If you’d known me 10 odd years ago and told me I’d [slightly] addicted to running, and would be cycling around Tasmania on my own with a tent, I’d have laughed in your face. Hell, even 3 or 4 years ago I probably would have done that. Now? It feels perfectly normal – no laughing here, just excited anticipation. I got the bitten by the bug and now there’s no stopping. This is a lifestyle. My lifestyle.

In fact, I’ve got new fitness goals, inspired by the travelling I’ve done so far and some of the people I have met along the way. Stuff I want to start when I finish my travels. Stuff I can really commit to and throw myself into when I am in the same place for a while. New things I want to try. Being away from that routine and not always being able to do the exercise I love has really made me appreciate it. Given me new ideas and focus for the future. I don’t just want to do a few runs every week. Nope.

I want more now.

Captivating Cambodia.

Cambodia. A country full of character, history, scenery, lively people and good food. We had about 2 and a half weeks in this amazing country. The first and main thing for anyone going to Cambodia is to go and see Angkor Wat. Obviously a must. But. There’s much more to it than that. It could be said that Cambodia got a bit of a bum deal from us in terms of travelling time. We spent 10 days at the beach in Sihanoukville not doing anything. Not seeing anything, not exploring, not taking any pictures. Because, after all the other SE Asia travelling, we were worn out and ready for a holiday. So, yep, we ate into our Cambodia exploring time to be beach bums. But, it was worth it. I don’t feel like we missed anything, or sacrificed anything. In fact, those 10 days gave us some great times, great fun, new friends and even though Sihanoukville doesn’t feel like the real Cambodia, we met some of the loveliest Cambodian people going. And still had plenty of time to go visit those Angkor temples and to find out more about the Khmer history, include the Khmer Rouge regime.

From Sihanoukville, feeling more relaxed than someone who’s spent a whole year in a spa, we made our way to Siem Reap on a hotel bus. What’s a hotel bus I hear you ask? Well, it’s kind of like a posh sleeper bus. Little compartments for two, with completely flat beds and pillows/blankets, separated to the rest of the bus by curtains with headphones and music (Dr Dre beats no less, although of course they are the fake ones you can get out here). Normally you have to pay extra for this compared to the normal sleeper bus but we ended up being upgraded onto this one for free. Bonus. A pretty decent night’s sleep followed, and we wound up in SR in the morning surprisingly fresh and sprightly. When we originally booked our ticket the woman said she would organise a tuk tuk to take us from the station to the middle of town for free as part of our ticket. We were a bit sceptical, as you learn to take what people say about transport with a pinch of salt as it’s often not quite the case. So, we gave the name James Bond as a bit of a joke. But, sure enough, there was our tuk tuk driver holding up the sign JAMES BOND. I so wish I’d taken a picture but I was too busy fending off other tuk tuk drivers. Honestly, they’re like wasps round a jam jar as soon.as.you.get.off.the.bus. In your face. Literally. I’ve had to push some of them away before. They ignore what you say most of the time too.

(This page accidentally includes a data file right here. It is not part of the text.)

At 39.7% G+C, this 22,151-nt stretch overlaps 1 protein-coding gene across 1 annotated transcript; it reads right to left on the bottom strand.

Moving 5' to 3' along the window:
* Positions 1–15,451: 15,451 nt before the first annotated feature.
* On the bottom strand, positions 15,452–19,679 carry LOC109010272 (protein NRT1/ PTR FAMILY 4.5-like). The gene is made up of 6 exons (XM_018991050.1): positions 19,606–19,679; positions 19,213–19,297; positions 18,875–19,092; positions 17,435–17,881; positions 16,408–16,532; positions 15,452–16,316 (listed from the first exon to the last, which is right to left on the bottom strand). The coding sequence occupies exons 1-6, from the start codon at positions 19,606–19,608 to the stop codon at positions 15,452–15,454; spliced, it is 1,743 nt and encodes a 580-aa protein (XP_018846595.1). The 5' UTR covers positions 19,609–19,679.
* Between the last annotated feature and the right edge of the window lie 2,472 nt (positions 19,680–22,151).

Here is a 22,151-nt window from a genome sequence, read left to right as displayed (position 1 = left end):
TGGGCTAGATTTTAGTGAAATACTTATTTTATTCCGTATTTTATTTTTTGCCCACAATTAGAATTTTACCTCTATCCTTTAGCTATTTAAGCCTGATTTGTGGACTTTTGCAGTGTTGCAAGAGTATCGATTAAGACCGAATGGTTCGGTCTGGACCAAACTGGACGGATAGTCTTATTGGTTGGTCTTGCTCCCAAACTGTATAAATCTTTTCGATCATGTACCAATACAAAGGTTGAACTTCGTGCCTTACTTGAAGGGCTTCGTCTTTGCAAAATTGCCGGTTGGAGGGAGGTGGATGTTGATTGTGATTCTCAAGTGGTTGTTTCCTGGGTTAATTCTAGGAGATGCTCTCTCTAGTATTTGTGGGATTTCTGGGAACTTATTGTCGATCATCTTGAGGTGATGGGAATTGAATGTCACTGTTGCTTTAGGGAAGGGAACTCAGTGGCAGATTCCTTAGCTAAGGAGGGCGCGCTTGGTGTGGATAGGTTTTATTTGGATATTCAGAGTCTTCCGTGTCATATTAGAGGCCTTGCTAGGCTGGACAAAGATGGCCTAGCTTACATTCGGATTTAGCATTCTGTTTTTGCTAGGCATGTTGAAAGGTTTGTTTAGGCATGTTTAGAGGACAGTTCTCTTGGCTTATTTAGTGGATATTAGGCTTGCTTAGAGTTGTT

The usual routine followed. I’m sure you know it by now. Find a guesthouse. Haggle for a good price. Dump bags. Get food if not eaten. Go for a wander. Find cheap beer. Drink beer. And that’s pretty much what we did the first day. We had our first beer at 11.40am. I don’t remember going to bed but Nick says I collapsed on my bed at about 9pm. We found a great bar on Pub Street doing cheap 50c beer where we sat for around 7 hours. We made some new friends from the USA, Doncaster and Ireland, and all sat there getting drunk. It was a most fabulous day, even if I don’t remember all of it. I do remember my foot bleeding a lot (I’d ripped part of my big toenail off somehow) and falling asleep in the hotel restaurant while waiting for a burger though. Just a usual drunken night out. Only this one cost us $7 each. That’s less than a fiver. For a 7 hour, 14 beer, drinking session. The next day was fairly relaxed, and I didn’t have a hangover. Extremely surprised at this. Either my tolerance level is back up or I was still drunk for most of the day. I suspect the former, the latter would just be scary. Walked lots. Suspect this helped.